Despite being knocked out of the World Cup, Brazil is still in the spotlight. The country is about to host the BRICS summit, where it wants to change global monetary policy with Russia, India, China, and South Africa.
A new development bank and an alternative monetary fund are the most important projects expected to emerge from the three-day BRICS meeting in Fortaleza und Brasilia next week (14 - 16.07.2014). All five heads of state from the economic union of emerging powers are expected to participate.
"The establishment of these financial institutions shows that the BRICS countries want to exert greater influence, in a constructive way," said deputy secretary at the Brazilian Foreign Ministry, Jose Alfredo Graca Lima. "They reflect the World Bank and the International Monetary Fund."
The new development bank, with its capital stock of $50 billion (35 billion euros) and a financing capacity of $100 billion, will fund infrastructure projects in the so-called BRICS countries and in other developing countries.
The new monetary fund will help countries struggling with balance of payments. It's been speculated in the Brazilian media that Argentina may be the first country to ask the new institution for a bailout loan. President Cristina Kirchner has already confirmed she'll be attending the summit of BRICS leaders on July 16 in Brasilia.
China pays the most
There are still many unanswered questions about how the new financial bodies will work. Neither the seat of the institutions, nor the name, or criteria by which loans are granted, have yet been revealed. So far, only the financial volume has been fixed.
According to the Brazilian Foreign Ministry, the fund has $100 billion at its disposal: China's deposit amounts to $41 billion, while Brazil, India, and Russia will contribute $18 billion each, followed by South Africa's $5 billion.
The launch of the fund is being seen in Brazil and elsewhere as a response to the lagging reforms in the International Monetary Fund (IMF). During the spring meeting of the World Bank and IMF in April, the US Congress vetoed a reform package adopted by the IMF in 2010 that called for changing voting rights to the benefit of emerging and developing countries by six percent.
Looking for a common identity
"Everyone wants more flexibility," said economist Lia Valls Pereira of Brazilian think tank Instituto Getulio Vargas. "The BRICS states are showing the USA that changes are possible."
The fund and the development bank could also help build a common identity among the BRICS nations. Deputy secretary Lima admits that such steps are still in their infancy.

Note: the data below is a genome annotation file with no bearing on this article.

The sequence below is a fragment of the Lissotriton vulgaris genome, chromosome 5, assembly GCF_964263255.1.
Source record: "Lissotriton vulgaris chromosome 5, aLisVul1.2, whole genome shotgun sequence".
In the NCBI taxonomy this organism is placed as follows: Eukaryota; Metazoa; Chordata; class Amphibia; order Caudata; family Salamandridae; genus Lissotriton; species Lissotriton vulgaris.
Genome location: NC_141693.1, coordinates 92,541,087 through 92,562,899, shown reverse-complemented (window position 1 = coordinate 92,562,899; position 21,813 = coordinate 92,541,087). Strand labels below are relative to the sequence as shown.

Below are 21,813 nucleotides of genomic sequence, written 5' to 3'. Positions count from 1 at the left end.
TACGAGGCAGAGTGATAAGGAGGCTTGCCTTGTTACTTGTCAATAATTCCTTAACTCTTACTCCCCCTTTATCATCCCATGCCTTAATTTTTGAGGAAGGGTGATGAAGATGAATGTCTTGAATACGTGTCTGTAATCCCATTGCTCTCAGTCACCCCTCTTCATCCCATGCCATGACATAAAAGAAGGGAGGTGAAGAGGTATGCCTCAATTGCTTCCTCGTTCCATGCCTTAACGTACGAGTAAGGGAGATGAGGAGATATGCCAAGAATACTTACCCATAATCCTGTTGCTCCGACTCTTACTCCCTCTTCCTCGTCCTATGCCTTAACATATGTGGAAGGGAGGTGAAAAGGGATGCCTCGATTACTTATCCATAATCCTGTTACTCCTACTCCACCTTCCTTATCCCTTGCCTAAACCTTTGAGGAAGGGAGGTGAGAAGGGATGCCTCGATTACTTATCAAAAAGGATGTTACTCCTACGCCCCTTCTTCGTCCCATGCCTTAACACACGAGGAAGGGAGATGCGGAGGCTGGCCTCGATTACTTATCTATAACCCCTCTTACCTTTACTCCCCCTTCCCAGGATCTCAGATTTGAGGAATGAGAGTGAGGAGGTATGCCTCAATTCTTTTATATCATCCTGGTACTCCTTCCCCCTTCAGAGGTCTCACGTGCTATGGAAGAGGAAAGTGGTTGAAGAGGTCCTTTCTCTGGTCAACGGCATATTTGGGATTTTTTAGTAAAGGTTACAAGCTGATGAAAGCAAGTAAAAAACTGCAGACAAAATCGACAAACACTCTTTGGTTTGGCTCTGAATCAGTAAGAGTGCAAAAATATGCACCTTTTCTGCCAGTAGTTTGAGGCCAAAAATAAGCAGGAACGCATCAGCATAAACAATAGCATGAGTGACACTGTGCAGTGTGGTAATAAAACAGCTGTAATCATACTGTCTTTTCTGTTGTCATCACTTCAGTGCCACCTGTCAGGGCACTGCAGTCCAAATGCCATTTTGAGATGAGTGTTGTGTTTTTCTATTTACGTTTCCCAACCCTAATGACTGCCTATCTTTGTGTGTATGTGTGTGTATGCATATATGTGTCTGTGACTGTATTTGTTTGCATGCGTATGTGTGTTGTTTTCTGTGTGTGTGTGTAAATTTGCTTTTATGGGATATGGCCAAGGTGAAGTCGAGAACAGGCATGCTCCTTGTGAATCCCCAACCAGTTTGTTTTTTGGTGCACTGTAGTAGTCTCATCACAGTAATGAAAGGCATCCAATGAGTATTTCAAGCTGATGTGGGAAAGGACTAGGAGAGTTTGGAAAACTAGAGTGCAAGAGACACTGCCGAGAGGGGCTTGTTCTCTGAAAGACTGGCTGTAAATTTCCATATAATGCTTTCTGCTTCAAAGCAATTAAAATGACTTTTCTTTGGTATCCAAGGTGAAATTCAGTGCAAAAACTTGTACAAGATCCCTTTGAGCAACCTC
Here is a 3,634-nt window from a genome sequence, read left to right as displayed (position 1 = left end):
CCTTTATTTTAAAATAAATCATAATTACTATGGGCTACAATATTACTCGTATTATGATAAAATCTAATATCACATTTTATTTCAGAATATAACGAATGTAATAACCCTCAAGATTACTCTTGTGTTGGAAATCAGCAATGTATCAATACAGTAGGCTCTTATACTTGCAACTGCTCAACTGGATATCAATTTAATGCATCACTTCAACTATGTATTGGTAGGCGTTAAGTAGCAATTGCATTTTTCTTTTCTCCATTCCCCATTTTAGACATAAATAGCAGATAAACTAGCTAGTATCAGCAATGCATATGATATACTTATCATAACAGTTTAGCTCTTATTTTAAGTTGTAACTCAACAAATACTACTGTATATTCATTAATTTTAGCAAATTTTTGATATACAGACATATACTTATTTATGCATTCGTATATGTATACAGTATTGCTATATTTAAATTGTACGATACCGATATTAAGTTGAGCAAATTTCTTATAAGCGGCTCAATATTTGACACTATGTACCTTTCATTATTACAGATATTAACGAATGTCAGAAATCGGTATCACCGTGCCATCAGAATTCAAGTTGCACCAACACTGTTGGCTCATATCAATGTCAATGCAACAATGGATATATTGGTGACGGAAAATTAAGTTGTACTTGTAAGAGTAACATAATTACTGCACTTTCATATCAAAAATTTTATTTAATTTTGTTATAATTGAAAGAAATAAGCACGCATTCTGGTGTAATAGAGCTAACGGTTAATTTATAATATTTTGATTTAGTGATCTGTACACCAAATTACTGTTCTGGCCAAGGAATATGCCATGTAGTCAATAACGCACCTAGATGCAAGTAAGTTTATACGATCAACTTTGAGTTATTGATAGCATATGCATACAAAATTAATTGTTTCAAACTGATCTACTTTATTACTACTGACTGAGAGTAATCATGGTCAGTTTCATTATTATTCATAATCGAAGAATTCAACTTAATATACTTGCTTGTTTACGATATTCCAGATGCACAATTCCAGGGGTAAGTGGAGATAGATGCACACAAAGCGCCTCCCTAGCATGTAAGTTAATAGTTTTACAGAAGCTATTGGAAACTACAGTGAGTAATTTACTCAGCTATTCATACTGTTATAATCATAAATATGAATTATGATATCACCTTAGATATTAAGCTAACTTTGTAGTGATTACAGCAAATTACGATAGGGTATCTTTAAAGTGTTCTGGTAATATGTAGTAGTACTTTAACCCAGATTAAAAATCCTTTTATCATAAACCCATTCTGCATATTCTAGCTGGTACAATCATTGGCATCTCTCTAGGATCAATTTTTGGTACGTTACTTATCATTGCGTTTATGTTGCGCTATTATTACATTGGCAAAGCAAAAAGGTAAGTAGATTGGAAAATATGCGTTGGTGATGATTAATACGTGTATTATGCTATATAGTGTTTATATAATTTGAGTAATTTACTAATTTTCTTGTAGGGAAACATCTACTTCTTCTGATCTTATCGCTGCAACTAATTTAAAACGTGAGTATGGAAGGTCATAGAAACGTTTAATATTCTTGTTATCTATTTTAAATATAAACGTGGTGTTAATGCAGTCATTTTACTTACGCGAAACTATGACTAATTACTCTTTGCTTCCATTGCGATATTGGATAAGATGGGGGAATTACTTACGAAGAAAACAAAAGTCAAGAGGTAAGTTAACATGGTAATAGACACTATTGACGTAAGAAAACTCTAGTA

"It is easier to say what the BRICS are no more than a sum of their parts," Lima said. "They are not an international organization, not a tax union, and not a free-trade agrea. They are more like a cooperation mechanism that has proved useful."
So far, cooperation has concentrated on trade wtih China. Brazil's exports to China totalled about $1 billion in 2000 and grew to $46 billion in 2013. China replaced the United States as Brazil's largest trading partner in 2012. Brazilian exports to Russia, South Africa, and India, on the other hand, have increased more modestly. According to the Brazilian Foreign Trade Ministry, exports to India were worth $1.3 billion in 2013, exports to Russia reached nearly $3 billion and Brazil exported $1.8 billion worth of goods to South Africa.
A historic summit?
BRICS states are also politically united in their desire to see changes to the United States' hegemonial trade power. The foundation of these financial institutions, loosely modelled on the Bretton Woods conference that regulated international monetary and financial transactions after World War Two, could make the summit in Fortaleza a historic event.
For Brazil, the summit represents the second international event to take place in the country after the World Cup. With leaders from China, India, and Russia visiting Brazil, the four-day summit will be of major importance to the BRICS states. Whether it is also important to the rest of the world is unclear. Unlike summits of the G-8, where political hot-button issues often overshadow the established agenda, Russia and China as well as India, South Africa, and Brazil agree there are topics the BRICS organization should not get involved in.
Brazilian Foreign Minister Figueiredo Machado made that clear when he said, "BRICS and Ukraine - those are topics that should not be mixed together."